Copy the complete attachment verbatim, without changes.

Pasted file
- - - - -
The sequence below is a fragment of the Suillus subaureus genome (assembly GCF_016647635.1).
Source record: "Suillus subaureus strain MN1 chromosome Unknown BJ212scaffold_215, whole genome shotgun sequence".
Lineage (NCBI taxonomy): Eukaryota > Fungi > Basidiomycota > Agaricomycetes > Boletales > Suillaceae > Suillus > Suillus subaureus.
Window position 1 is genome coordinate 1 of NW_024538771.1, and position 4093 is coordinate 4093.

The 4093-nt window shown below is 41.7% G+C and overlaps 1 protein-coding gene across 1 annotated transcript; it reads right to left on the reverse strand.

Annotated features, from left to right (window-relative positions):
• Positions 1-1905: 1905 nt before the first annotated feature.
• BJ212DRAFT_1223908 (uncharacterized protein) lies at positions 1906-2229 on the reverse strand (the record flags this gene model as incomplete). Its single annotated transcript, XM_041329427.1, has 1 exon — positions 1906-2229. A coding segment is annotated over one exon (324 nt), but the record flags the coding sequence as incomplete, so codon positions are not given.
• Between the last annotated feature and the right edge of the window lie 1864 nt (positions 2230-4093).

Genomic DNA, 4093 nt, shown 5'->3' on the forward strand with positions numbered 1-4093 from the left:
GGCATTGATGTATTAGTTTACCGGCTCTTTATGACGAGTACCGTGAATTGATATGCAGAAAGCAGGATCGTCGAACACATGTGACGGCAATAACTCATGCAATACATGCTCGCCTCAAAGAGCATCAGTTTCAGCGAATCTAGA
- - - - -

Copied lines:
The sequence below is a fragment of the Suillus subaureus genome (assembly GCF_016647635.1).
Source record: "Suillus subaureus strain MN1 chromosome Unknown BJ212scaffold_215, whole genome shotgun sequence".
Lineage (NCBI taxonomy): Eukaryota > Fungi > Basidiomycota > Agaricomycetes > Boletales > Suillaceae > Suillus > Suillus subaureus.
Window position 1 is genome coordinate 1 of NW_024538771.1, and position 4093 is coordinate 4093.

The 4093-nt window shown below is 41.7% G+C and overlaps 1 protein-coding gene across 1 annotated transcript; it reads right to left on the reverse strand.

Annotated features, from left to right (window-relative positions):
• Positions 1-1905: 1905 nt before the first annotated feature.
• BJ212DRAFT_1223908 (uncharacterized protein) lies at positions 1906-2229 on the reverse strand (the record flags this gene model as incomplete). Its single annotated transcript, XM_041329427.1, has 1 exon — positions 1906-2229. A coding segment is annotated over one exon (324 nt), but the record flags the coding sequence as incomplete, so codon positions are not given.
• Between the last annotated feature and the right edge of the window lie 1864 nt (positions 2230-4093).

Genomic DNA, 4093 nt, shown 5'->3' on the forward strand with positions numbered 1-4093 from the left:
GGCATTGATGTATTAGTTTACCGGCTCTTTATGACGAGTACCGTGAATTGATATGCAGAAAGCAGGATCGTCGAACACATGTGACGGCAATAACTCATGCAATACATGCTCGCCTCAAAGAGCATCAGTTTCAGCGAATCTAGA